Once you get past Bauer and the middle infielders, this is system thin in top-flight talent, especially in starting pitching. Which is one of the main reasons why the Indians got Bauer this winter. The two Rule 5 picks (McFarland and Rondon) could really hurt them, leaving a sizable gap between Bauer/Carrasco and Mitch Brown, especially if Salazar doesn't develop. As OhioTommy eloquently put it in a post this past week, the Indians may be drafting talented starting pitchers, but they aren't developing them into viable major-league starters, and that's a big problem.

    The Indians do seem better at developing relief pitching with CC Lee, Scott Barnes, Trey Haley, and Shawn Armstrong (among others) as the next group after Allen/Hagadone. And I do like the crop of position players they're developing; even the less ballyhooed infield group in Akron (Urshela/R. Rodriguez/Ramirez/Aguilar) all have decent chances of becoming major-league players. I'm still skeptical on Tyler Naquin, though early returns in Carolina have been promising.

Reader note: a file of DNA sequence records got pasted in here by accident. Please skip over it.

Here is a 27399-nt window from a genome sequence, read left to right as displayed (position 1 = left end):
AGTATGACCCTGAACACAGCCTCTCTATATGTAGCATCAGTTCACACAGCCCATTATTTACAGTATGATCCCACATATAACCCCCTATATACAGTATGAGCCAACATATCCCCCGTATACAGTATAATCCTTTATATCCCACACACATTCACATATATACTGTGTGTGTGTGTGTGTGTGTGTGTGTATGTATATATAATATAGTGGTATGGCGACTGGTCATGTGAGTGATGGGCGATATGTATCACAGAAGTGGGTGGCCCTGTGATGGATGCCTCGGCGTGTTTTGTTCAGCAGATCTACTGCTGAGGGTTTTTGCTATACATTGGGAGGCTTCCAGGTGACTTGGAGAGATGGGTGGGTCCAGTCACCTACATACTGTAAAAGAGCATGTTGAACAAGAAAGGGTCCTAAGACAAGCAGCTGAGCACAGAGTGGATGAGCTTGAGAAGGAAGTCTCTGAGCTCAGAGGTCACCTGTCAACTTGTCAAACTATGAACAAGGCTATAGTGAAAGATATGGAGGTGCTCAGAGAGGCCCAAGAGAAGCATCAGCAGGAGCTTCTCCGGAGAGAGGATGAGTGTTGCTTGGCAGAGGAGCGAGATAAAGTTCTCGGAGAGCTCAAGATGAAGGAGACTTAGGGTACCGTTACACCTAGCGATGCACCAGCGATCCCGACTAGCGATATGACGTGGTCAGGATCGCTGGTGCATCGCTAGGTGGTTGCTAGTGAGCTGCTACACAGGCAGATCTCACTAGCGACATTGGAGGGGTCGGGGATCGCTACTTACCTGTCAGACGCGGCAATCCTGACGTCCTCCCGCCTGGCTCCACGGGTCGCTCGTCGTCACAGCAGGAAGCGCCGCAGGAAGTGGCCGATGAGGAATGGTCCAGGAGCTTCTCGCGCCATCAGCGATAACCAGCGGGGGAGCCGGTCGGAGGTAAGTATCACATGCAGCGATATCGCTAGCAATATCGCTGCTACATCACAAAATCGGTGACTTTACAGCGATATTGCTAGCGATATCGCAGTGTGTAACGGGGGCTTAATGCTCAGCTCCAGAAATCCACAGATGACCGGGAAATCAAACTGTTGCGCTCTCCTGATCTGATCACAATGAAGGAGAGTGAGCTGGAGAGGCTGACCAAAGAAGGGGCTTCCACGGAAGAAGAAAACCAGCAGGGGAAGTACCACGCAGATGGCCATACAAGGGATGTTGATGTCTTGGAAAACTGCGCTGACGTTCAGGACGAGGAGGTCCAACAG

Over the next couple days I'll finish up the comments and add B-Ref links to all the players on the lists. I'll also replace the current Prospect Tracker in the Library with this post; it should make it easier to sift through the minor-league updates. I'll also update this list a couple times during the season as events cause me to revisit earlier rankings.